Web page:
There's been a seismic shift for the Republican Party as voters reject the endorsed candidate and choose a fresh face from the far right.
The outsider is in and the insider is out.
Christine O'Donnell is the party's choice, sending career politician Mike Castle to the showers.
She did it with plenty of outside help, including a Sarah Palin endorsement and money from tea party activists around the country.
Her Democratic opponent says Delaware voters don't need help from outsiders.
"This really is a race that's about Delaware; it's about our needs, our concerns and our issues going forward, not about folks from other parts of the country who want to come and tell us what to do," Democratic Senate candidate Chris Coons said.
O'Donnell says she is hoping Palin will come to Delaware to campaign with her.
Coons has Vice President Biden and President Obama in his corner.
Coons has a double digit lead in the polls in the First State, which is heavily Democratic.
He says he will not go negative on O'Donnell, unlike Castle who hammered her with charges of financial troubles, unpaid student loans, an IRS lien, and personal use of campaign funds.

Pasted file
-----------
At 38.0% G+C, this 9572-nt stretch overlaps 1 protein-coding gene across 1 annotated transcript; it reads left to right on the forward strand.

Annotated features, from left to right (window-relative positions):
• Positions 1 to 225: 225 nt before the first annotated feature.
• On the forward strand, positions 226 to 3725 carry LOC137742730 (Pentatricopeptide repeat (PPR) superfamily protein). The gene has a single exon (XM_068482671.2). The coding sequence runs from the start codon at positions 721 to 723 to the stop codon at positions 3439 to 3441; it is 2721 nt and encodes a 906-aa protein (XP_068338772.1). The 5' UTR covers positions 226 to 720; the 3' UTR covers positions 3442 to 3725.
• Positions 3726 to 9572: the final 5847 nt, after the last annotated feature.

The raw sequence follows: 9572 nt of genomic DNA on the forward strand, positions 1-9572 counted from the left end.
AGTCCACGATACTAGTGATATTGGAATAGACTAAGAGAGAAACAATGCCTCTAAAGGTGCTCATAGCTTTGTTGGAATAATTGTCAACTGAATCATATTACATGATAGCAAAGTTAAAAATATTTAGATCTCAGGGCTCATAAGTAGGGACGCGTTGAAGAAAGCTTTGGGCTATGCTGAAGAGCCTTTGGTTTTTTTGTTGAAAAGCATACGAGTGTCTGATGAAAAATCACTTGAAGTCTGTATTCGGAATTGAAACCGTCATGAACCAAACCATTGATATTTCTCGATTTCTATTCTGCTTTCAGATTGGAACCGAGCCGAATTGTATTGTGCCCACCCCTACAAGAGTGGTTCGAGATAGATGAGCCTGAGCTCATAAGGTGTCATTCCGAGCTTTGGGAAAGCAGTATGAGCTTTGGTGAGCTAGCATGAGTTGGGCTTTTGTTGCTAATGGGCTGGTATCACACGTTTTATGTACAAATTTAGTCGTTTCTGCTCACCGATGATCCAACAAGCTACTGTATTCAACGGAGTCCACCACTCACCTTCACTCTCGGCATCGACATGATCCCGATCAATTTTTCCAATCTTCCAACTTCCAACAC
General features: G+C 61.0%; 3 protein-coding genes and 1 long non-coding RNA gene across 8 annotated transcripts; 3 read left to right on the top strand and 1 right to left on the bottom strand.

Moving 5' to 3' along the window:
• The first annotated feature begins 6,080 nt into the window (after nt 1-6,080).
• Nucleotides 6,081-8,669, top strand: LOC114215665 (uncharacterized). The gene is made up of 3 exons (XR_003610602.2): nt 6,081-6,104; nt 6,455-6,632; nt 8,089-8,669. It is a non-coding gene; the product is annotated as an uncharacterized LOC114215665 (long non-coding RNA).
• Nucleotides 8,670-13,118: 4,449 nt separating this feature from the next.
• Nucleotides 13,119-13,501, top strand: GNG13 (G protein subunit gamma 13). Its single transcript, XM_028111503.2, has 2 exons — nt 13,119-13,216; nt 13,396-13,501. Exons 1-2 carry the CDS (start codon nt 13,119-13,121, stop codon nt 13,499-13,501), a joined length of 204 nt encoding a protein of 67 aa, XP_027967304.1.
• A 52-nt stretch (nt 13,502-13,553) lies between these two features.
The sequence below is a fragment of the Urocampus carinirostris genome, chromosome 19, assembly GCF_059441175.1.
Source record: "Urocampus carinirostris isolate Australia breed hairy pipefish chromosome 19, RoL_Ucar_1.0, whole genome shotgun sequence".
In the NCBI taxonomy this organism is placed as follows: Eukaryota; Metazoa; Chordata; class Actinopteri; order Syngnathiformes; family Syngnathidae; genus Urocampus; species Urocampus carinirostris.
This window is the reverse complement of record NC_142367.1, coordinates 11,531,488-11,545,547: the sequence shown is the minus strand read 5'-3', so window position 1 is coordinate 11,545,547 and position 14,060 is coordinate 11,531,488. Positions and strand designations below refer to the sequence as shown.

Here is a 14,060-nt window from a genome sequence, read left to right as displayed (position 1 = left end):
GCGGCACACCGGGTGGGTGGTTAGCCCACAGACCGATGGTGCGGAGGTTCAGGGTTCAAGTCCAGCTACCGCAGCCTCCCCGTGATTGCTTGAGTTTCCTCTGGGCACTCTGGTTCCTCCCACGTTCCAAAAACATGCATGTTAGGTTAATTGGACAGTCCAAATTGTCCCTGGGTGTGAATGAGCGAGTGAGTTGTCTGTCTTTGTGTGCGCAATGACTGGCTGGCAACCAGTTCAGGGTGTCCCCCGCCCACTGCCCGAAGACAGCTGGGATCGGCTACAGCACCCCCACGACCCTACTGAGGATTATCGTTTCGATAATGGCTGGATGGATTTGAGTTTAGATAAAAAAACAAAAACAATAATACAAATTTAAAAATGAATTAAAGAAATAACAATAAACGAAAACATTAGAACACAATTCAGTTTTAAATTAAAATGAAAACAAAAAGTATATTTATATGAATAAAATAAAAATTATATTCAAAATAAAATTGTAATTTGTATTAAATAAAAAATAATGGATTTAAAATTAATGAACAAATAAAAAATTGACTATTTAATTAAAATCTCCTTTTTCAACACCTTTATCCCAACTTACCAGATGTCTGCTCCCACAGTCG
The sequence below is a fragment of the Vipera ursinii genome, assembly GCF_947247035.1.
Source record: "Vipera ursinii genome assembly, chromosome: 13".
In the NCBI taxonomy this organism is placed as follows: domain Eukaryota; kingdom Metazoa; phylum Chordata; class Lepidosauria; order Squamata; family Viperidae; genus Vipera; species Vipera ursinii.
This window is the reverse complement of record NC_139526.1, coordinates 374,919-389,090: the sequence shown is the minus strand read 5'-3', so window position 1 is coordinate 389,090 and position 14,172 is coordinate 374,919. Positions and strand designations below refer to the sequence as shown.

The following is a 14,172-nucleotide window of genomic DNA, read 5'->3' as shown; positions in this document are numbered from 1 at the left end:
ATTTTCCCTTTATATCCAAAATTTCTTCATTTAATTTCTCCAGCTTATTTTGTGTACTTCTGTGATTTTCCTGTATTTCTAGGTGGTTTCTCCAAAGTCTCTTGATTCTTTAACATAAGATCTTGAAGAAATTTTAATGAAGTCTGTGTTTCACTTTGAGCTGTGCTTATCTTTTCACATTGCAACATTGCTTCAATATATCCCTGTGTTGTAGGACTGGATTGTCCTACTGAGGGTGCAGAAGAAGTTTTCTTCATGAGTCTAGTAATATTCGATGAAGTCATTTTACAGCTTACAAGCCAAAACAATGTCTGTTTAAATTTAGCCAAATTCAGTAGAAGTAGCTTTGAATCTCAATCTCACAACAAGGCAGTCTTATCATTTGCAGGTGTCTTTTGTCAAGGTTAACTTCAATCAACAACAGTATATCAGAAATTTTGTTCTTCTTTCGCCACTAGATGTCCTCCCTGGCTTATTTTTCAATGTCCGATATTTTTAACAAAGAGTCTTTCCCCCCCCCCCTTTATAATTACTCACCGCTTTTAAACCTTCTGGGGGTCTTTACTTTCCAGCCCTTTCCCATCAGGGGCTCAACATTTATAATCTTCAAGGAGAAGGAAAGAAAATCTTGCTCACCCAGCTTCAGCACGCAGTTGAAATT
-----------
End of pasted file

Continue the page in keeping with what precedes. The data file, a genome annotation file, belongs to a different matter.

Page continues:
She says it backfired because none of it was true.
"These things are just baseless accusations. Yes, it took me 12 years to pay off my student loans, but I'm not a trust fund baby. The IRS lien was a computer error, the IRS admitted it was a computer error, and my opponent knew the truth, the documentation is up on the website proving it's all not true," ODonnell said.
Coons says he plans to run on the issues that matter to Delaware, regardless of the national attention this race is now getting.
"I am optimistic, but I take nothing for granted. I think Delawareans of all backgrounds, Republican, Independent, Democratic, really want to know whether there's somebody in this race who's got a concrete, positive plan for how to fix the real problems they're facing," Coons said.
It was all very polite and cordial on day one of the fall campaign.
We'll see how long it takes for the gloves to come off, if they do.